STEPHENSON, ELEAZER WILLIAMS, stagecoach line operator and hotel proprietor; b. 1798 at Springfield, Mass.; m. in 1826 or 1827 Clarissa Chapin of Buffalo, N.Y., and they had one daughter; d. 28 April 1867 at St Catharines, Canada West.
Eleazer Williams Stephenson immigrated to St Catharines in April 1826, and opened a livery stable connected with Luther Dyer’s hotel, the St Catharines House, previously William Hamilton Merritt’s residence. The following year his place of business was the Mechanics’ Exchange building. Stephenson soon expanded his commercial interests. In May 1828 he joined four other businessmen from the Buffalo and Niagara River area in advertising daily stages connecting Buffalo and Niagara via Niagara Falls, with branch lines to St Catharines and Lockport, N.Y. In July 1828 Stephenson, John Burtis of Sandwich (Windsor, Ont.), and others advertised the first line of mail and passenger stages, to run three times a week, between Niagara and Sandwich via St Catharines, Ancaster, and Brantford. Connections were guaranteed with the Niagara-Buffalo line and with a line from Buffalo to Rochester, and a travelling time of five days between Rochester and Detroit was claimed. Passengers from Buffalo crossed the Niagara River by ferry linking Black Rock, N.Y., and Waterloo, a hamlet near Fort Erie. Rochester passengers crossed at Lewiston-Queenston. In June 1829 Stephenson and others advertised a semi-weekly stage between York (Toronto) and Niagara which completed the distance in 24 hours. Stephenson inaugurated a daily line of mail stages between Niagara and Hamilton in 1831 and made available livery service.
When railways made all but local stage lines obsolete in the early 1850s, Stephenson turned to the hotel business. For a time he ran the St Catharines House, where he had started in business. He acquired the St Catharines salt wells, first developed by W. H. Merritt, with the idea of establishing a health spa; he built the Stephenson House Hotel, opened in 1855, and in association with Dr Theophilus Mack* also built the Springbank Sanitarium in the mid 1850s. This health and resort complex became well known throughout Canada and the United States.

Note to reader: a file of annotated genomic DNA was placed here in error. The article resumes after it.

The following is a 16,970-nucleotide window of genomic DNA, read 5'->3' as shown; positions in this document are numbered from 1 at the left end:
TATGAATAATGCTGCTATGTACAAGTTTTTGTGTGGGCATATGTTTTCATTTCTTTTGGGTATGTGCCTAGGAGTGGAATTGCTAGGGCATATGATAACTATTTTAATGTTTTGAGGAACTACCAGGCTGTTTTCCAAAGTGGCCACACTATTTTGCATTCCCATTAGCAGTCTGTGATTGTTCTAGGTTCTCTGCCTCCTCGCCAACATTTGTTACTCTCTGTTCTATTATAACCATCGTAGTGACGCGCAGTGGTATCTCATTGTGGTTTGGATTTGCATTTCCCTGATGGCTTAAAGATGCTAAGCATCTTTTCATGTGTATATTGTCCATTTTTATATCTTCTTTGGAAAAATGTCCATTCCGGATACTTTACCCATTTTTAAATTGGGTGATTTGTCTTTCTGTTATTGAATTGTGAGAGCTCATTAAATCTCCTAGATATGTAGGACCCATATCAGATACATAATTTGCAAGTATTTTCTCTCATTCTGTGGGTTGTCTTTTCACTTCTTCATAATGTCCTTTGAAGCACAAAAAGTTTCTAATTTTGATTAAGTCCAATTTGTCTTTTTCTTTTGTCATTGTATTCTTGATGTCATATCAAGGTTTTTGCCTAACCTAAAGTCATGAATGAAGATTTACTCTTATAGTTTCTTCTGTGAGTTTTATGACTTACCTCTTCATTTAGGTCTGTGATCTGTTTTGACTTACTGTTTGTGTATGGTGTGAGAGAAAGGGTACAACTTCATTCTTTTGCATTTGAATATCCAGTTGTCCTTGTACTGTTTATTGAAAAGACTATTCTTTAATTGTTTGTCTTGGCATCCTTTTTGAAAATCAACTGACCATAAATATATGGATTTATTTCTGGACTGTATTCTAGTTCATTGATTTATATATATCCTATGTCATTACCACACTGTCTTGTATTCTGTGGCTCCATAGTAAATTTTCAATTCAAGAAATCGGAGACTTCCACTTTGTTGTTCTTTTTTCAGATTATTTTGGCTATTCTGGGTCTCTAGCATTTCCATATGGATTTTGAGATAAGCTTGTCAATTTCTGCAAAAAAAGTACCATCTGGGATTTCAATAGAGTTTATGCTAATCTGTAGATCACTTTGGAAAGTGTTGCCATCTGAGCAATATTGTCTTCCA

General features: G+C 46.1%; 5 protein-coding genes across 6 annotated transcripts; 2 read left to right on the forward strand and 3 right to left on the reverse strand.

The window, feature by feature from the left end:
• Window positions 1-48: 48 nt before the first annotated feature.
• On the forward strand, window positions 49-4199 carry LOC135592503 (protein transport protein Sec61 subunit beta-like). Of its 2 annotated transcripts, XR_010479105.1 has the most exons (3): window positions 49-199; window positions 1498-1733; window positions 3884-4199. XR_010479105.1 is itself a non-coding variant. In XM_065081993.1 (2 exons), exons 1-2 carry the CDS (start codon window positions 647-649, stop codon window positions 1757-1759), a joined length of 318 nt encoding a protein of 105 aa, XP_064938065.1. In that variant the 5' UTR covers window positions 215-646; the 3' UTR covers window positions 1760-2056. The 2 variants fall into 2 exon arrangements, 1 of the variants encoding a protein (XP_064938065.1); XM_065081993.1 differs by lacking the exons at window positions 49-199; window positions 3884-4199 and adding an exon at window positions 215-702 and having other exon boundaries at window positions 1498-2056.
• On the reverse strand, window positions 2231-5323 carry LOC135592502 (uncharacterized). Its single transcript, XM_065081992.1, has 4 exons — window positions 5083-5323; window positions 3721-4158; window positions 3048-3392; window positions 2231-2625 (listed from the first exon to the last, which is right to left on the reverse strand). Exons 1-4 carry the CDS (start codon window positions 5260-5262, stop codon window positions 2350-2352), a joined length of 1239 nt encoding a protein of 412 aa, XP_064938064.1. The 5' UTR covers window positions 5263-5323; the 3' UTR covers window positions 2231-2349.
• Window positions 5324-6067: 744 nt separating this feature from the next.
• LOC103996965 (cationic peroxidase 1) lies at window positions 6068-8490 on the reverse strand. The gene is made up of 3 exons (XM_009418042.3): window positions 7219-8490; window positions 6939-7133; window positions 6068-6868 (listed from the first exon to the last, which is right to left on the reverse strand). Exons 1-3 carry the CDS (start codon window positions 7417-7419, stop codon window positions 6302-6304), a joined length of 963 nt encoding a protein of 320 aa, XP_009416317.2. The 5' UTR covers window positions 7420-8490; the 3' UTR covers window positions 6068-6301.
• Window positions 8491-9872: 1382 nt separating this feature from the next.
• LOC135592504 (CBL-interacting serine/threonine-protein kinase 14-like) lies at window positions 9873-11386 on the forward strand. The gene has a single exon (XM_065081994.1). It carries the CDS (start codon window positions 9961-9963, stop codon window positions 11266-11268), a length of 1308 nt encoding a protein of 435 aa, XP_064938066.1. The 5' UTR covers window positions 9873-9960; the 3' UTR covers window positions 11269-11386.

In January 1851 Stephenson had been elected to represent St Thomas ward on the town council and it then elected him mayor. He did not run in 1852. He belonged to many St Catharines societies, being steward of the St Andrew’s Society in 1836, and was a member of the Independent Order of Foresters and the St George’s Masonic Lodge. Though he was called “colonel” in many contemporary sources no evidence has been found to suggest that it was more than the customary title of stage-coach proprietors. Nineteenth century biographical works have associated him with the Welland Canal, but there is no evidence that he was involved with the company.
A contemporary wrote of Stephenson in 1856 that he “stands to-day as one of our most promising fellow-townsmen, enterprising citizens, and successful business men.” He died in 1867 as a result of injuries received when a fractious team ran away with the carriage in which he was driving his nephew, Rufus Stephenson, mayor of Chatham, and a St Catharines municipal official.
Evening Journal (St Catharines, [Ont.]), 29–30 April, 2 May 1867. Farmer’s Journal and Welland Canal Intelligencer (St Catharines, [Ont.]), 21 May, 9, 30 July, 6 Aug. 1828. Junius [Seymour Phelps], St. Catharines A to Z by Junius, 1856 ([St Catharines, Ont.], 1967). (This volume reprints articles published in the St. Catharines Journal during 1856 under the title “A walk around town” by Junius.) Canadian biographical dictionary, I, 189. Cyclopaedia of Canadian biog. (Rose, 1886), 645. J. P. Merritt, Biography of the Hon. W. H. Merritt . . . (St Catharines, Ont., 1875).